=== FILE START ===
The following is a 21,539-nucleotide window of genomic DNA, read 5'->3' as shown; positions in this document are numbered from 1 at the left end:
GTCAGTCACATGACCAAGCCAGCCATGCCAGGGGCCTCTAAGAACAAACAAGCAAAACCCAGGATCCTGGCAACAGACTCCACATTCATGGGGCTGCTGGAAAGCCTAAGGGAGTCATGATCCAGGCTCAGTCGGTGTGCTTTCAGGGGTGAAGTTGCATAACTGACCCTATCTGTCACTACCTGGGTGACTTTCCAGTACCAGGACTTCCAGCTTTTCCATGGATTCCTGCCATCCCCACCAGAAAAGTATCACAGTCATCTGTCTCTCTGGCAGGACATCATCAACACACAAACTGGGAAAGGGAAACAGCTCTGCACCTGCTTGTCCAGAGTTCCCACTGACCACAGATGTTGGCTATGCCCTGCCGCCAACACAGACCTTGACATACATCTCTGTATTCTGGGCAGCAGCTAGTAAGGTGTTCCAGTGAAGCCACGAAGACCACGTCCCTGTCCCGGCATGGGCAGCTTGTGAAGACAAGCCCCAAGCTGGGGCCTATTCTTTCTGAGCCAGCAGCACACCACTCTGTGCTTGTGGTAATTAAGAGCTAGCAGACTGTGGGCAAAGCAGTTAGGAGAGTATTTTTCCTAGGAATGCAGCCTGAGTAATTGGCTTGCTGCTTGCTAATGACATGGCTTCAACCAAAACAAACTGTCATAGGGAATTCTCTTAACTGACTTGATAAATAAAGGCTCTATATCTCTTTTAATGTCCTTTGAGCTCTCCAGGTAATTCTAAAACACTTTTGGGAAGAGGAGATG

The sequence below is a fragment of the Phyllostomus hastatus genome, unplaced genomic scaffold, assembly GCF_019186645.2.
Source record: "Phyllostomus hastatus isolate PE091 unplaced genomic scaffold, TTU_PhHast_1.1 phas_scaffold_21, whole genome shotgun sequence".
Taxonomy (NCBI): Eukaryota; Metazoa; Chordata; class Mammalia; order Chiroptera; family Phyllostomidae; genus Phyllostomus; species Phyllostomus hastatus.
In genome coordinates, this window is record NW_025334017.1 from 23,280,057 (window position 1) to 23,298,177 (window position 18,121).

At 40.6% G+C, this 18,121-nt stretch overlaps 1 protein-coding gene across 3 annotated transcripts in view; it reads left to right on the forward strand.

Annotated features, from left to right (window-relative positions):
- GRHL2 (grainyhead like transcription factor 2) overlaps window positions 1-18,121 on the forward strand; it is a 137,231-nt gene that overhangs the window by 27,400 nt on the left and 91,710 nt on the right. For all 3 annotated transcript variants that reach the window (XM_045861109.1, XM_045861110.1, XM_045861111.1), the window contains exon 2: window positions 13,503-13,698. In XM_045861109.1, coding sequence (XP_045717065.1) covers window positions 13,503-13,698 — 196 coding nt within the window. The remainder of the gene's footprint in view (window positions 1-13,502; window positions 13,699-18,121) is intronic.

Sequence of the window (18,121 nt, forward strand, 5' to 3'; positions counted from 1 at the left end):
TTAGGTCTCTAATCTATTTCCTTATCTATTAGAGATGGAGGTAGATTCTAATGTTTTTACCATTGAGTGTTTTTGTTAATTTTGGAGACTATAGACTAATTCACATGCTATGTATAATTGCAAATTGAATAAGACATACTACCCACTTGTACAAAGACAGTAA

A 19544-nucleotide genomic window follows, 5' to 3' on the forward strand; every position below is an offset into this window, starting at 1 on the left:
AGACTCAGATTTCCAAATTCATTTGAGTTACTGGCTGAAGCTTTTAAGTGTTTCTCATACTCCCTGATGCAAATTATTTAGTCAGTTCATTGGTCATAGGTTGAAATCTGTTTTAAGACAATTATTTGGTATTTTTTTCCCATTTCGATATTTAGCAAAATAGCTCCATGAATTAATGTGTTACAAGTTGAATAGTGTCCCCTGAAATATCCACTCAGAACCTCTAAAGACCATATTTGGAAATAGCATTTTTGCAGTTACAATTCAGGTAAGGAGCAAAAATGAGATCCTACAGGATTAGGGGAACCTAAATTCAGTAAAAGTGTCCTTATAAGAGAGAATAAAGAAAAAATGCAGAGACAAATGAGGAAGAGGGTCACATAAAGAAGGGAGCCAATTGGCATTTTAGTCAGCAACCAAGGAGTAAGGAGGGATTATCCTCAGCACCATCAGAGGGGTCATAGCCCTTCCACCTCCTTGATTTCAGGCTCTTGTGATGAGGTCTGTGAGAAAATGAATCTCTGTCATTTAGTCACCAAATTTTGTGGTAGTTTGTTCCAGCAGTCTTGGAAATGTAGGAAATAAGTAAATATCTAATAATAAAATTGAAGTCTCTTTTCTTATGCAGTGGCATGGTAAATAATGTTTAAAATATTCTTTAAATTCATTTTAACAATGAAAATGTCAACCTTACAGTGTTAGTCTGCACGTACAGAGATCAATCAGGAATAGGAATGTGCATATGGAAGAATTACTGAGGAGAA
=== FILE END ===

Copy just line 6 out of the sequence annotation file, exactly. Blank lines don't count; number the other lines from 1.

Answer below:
In genome coordinates, this window is record NW_025334017.1 from 23,280,057 (window position 1) to 23,298,177 (window position 18,121).